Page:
It doesn't matter if you were born lucky, given an 'upper hand'.
There will always be a way for the reckless to lose their head start in life, or for the unfortunate to gain what was never in their grasp.
Scholar is the story of Arthur Tibarious, and incredibly lucky (yet unfortunate) Prince who has been imprisoned for half of his young life. As an emissary and 'Scholar' working for his captors, he stumbles upon the truth of his world.
Is the life he left really worth going back to?
m i s c
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@Frogsnack: Hmm, if it's something you actively do, then I would say it's classed as a technique. If it's doing something in a different way... Depends if the original action was a technique or not, I guess.
In other news, this seems interesting. I'll admit I clicked the Shiloh ad on TWC. I think Shiloh would have made for a more interesting main character, but I'm betting we'll see plenty of her anyway.
@Wisknort: Well, seeing as the action is itself a verb without many adverbial privileges, ie, one can either draw or not draw, to draw less dumbly may not really be a technique of any merit.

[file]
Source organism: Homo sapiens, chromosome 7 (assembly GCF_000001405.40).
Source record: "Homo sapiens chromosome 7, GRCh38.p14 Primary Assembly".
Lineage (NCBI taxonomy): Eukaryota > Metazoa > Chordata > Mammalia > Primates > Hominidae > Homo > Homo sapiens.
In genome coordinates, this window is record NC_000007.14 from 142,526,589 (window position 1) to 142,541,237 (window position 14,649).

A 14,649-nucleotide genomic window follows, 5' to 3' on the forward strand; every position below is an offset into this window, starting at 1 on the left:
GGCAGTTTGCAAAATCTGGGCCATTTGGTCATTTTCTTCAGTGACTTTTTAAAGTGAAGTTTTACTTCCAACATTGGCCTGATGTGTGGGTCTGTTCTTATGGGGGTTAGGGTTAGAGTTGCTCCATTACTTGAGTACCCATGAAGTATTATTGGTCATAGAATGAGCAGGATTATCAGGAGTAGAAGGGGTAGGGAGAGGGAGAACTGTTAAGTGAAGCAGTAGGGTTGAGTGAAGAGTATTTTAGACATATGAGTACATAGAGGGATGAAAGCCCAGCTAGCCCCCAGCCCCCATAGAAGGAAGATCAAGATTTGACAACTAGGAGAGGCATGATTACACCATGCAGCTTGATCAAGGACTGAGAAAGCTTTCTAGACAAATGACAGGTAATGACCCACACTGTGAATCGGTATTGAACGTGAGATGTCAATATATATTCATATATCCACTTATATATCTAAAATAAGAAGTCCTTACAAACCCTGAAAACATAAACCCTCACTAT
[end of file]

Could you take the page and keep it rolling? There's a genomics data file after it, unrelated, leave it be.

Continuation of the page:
If that makes any sense... it's 1 am over here after all.
I think you have a really good point about Shiloh. I've been conceptualizing her and Ivan's characters for a few years now, but Eny outpaces them as I've written him since at least 2003 (nothing online, trust me you wouldn't want to see it anyway). That also means that Eny is more idealogical as I was younger when he was 'born' and the story was new. I added Shiloh and Ivan when I realized that nobody wanted to see Eny talk to himself all the time, although he seems to be doing that anyways.
On a side note I just realized that 'less-dumbly' could be classified as an adverb and may have negated the value of my entire first sentence.